The rapid rise and fall of compact tractor sales in North America during the past decade mirrors the surging and slowing of the rural lifestyle phenomena in the U.S. But according to the Mahindra USA executives interviewed by Ag Equipment Intelligence, the declining sales of small tractors appear to have finally plateaued. Slow growth during the next year or two is the likely scenario. 

Slow Road Back 

In 1998, 62,513 compact tractors (<40 horsepower) were sold in North America according to the Assn. of Equipment Manufacturers. By 2004, unit sales of compact tractors more than doubled, surpassing 140,000 units, but the crash of the U.S. housing market brought the unprecedented growth to a halt. In 2009, total sales of these tractors had fallen to 90,000 units. An uptick in sales of about 5% to 94,600 compact tractors was seen in 2010.

Executives from Mahindra USA, the Mumbai, India-based tractor maker that entered the U.S. market in 1994, say they don’t expect to see the kind of numbers that manufacturers and dealers saw six or seven years ago anytime soon.

“The market is still fragile and it’s subject to a variety of economic influences,” says Mani Iyer, president of Mahindra USA.

He says the main influencers on the sales of compact tractors include the employment rate, housing sales and credit availability for small business and consumer purchases. “These will need to be addressed before this market can really get back to previous sales levels,” Iyer says.

Mahindra reports that it is the biggest selling tractor company in the world based on unit volume. Its current line includes compact and utility tractors ranging from 18-83 horsepower.

“The market has been on a roller coaster ride with a lot of ups and downs in the past six or seven years,” Iyer says. “Overall, we feel the market will stabilize and be flat for 2011. Next year is uncertain, but we feel it will recover slightly and end the year up about 3% vs. 2011.”

Between 2013 and 2015, he says the market will show signs of recovery and sales will increase by 3-5% each year vs. the previous year.

Longer Term 

It will probably take until the end of the decade for this segment to approach its sales peaks of 2003 through 2006. “If what we believe is correct, we could see numbers close to 125,000 or 130,000 units by the end of this decade,” says Iyer. “The market will eventually recover, but with higher consumer prices seeming to be the norm, we don’t believe that we will reach the peak unit figures we saw in 2004.”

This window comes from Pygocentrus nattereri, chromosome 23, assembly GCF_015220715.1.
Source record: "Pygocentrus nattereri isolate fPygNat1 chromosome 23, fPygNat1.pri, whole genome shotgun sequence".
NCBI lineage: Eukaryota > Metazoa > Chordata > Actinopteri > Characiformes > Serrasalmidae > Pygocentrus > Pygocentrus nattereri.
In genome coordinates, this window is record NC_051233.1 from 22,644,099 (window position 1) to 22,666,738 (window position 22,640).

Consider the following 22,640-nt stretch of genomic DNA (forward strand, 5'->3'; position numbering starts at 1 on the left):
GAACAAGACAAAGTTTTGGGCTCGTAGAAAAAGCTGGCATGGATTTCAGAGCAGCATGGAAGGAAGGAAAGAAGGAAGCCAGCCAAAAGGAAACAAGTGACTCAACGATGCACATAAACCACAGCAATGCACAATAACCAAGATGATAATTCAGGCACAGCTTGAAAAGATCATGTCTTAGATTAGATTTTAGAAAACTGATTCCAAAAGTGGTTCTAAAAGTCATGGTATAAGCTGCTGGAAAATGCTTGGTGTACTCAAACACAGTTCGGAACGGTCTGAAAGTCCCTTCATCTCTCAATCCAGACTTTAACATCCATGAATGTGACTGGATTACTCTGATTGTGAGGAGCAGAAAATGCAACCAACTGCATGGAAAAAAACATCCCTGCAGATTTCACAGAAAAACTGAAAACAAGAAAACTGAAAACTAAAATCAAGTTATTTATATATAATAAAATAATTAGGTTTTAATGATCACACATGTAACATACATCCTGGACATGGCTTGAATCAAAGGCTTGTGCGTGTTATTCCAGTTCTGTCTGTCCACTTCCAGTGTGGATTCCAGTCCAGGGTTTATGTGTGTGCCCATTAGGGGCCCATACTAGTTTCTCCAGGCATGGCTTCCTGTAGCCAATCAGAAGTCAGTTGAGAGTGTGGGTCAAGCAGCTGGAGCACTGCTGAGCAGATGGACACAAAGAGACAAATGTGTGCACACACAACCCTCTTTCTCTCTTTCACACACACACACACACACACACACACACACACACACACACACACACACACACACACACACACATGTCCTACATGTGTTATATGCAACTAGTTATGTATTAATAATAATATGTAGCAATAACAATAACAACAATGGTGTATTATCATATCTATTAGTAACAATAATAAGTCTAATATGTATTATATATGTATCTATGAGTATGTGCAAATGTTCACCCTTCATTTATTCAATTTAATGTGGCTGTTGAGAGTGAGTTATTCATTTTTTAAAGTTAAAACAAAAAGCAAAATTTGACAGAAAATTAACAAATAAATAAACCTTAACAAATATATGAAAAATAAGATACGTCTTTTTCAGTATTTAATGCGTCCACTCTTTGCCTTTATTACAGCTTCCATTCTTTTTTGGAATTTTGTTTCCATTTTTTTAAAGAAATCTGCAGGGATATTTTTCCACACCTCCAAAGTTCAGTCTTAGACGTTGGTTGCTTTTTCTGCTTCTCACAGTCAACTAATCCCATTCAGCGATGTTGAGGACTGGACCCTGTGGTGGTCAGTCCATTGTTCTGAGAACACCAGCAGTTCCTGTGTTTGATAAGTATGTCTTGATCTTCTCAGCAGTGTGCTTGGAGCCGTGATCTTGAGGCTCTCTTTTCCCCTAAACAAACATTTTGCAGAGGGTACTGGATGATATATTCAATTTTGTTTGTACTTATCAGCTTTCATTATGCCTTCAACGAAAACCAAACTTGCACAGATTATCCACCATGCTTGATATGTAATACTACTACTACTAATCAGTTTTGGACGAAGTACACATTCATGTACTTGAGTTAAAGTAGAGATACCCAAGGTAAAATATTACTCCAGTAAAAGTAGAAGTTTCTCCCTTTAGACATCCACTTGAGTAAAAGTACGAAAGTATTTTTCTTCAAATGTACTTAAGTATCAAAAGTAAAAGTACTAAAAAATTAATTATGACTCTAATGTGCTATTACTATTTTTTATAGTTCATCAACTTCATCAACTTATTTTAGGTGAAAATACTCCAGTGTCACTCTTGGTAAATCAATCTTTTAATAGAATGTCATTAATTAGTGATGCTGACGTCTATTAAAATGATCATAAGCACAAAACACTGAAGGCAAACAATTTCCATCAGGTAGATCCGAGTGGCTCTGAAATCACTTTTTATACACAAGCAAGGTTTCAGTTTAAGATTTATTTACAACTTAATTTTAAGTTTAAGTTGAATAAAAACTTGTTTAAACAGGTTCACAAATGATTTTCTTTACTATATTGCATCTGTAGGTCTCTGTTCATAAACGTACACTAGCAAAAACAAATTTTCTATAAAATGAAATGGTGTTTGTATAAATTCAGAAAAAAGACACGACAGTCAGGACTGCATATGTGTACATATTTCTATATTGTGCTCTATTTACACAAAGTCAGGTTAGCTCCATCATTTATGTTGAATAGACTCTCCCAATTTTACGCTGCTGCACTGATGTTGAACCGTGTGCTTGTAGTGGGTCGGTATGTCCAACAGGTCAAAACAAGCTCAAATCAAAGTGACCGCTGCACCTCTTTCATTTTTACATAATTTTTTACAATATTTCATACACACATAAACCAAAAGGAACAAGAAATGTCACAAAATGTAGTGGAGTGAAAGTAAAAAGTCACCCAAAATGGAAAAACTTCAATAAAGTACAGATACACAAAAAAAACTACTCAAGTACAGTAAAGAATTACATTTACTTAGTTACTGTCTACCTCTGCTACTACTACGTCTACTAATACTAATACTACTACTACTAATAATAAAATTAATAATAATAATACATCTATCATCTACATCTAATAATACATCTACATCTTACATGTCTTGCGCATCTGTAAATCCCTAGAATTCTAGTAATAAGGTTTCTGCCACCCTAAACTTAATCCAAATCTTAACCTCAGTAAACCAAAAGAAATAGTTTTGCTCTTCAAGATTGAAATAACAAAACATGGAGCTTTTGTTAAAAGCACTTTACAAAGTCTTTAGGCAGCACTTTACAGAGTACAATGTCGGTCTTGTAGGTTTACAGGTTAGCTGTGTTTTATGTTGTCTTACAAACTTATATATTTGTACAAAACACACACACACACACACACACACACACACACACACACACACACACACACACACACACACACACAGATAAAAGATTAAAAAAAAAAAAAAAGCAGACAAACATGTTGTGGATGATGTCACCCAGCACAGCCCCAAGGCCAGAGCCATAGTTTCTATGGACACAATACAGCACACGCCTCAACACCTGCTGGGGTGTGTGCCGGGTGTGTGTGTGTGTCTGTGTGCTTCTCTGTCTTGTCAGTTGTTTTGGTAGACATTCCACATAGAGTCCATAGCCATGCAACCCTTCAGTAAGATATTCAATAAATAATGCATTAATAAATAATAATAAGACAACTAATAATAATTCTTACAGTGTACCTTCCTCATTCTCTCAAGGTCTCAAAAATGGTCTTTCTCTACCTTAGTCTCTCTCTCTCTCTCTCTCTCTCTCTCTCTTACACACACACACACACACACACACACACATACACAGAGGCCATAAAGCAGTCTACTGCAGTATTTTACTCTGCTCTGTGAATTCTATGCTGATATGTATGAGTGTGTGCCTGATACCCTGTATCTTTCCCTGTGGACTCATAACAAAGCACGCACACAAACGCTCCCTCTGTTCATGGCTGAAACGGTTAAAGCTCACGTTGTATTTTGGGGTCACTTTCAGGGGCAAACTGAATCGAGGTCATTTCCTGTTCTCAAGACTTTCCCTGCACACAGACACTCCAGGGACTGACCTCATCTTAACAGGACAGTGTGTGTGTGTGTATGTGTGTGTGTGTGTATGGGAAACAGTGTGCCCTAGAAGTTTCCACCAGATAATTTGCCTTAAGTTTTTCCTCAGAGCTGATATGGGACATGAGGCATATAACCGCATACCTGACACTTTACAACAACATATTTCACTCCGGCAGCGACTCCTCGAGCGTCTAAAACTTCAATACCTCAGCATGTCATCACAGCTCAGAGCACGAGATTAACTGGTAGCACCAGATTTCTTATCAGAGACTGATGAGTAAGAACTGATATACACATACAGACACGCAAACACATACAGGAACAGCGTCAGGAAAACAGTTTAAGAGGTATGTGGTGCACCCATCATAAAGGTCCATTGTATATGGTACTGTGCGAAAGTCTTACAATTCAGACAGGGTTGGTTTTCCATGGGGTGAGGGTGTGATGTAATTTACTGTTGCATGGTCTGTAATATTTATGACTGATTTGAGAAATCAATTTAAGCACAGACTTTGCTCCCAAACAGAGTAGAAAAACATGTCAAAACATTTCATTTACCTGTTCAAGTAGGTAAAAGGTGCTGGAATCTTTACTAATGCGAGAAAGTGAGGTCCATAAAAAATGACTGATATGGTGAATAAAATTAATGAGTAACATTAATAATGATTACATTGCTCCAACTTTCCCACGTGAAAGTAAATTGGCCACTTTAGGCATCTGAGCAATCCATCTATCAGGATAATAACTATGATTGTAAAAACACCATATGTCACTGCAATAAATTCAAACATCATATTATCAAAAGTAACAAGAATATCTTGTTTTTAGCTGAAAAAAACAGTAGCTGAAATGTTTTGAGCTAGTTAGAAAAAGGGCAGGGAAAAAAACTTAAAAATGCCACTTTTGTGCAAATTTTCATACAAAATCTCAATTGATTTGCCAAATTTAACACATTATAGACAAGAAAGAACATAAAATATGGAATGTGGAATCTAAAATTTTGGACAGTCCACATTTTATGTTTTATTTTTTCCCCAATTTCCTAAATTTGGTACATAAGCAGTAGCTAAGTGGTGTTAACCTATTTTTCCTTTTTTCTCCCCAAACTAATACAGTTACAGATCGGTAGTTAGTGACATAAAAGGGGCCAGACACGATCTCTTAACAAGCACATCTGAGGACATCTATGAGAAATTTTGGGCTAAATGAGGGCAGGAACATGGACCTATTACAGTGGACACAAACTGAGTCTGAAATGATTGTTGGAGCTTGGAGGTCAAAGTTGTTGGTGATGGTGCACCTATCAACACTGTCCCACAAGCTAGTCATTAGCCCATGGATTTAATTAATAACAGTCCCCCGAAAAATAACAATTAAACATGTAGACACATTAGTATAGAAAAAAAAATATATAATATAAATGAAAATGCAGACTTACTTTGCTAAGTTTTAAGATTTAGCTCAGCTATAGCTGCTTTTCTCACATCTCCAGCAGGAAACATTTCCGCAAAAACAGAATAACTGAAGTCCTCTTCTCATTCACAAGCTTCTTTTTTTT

With the market downturn, it’s also expected that some further consolidation of tractor makers will take place. In recent years, Farmtrac and Montana tractor brands have disappeared.

“We see the overall number of small tractor manufacturers stabilizing and possibly decreasing in the next three years,” says Cleo Franklin, vice president, marketing and strategic planning for Mahindra USA.

“However, the North American market remains attractive for new market entrants. In this price-sensitive period, tractor manufacturer’s challenges will be balancing cost while still meeting the market requirements for value-priced products that customers demand,” says Franklin. “Without the necessary scale required to compete in the industry, small tractor manufacturers will face a tough challenge.”

Last month, Mahindra USA opened its new 135,000 square-foot headquarters in Houston, Texas. Besides providing more space as the company grows its business, the company says the new facility also signifies its commitment to the North American market. 

Franklin adds that despite the sluggish North American market for small tractors, the company plans to introduce several new 20-30 horsepower mid-compact tractors during its dealer meeting in Galveston, Texas, in January 2012.

Worldwide Growth 

While North America and Europe continue to contend with ongoing economic challenges, Franklin says that Mahindra’s most rapid growth will come from India, the world’s largest tractor market, and China, the second largest tractor market worldwide.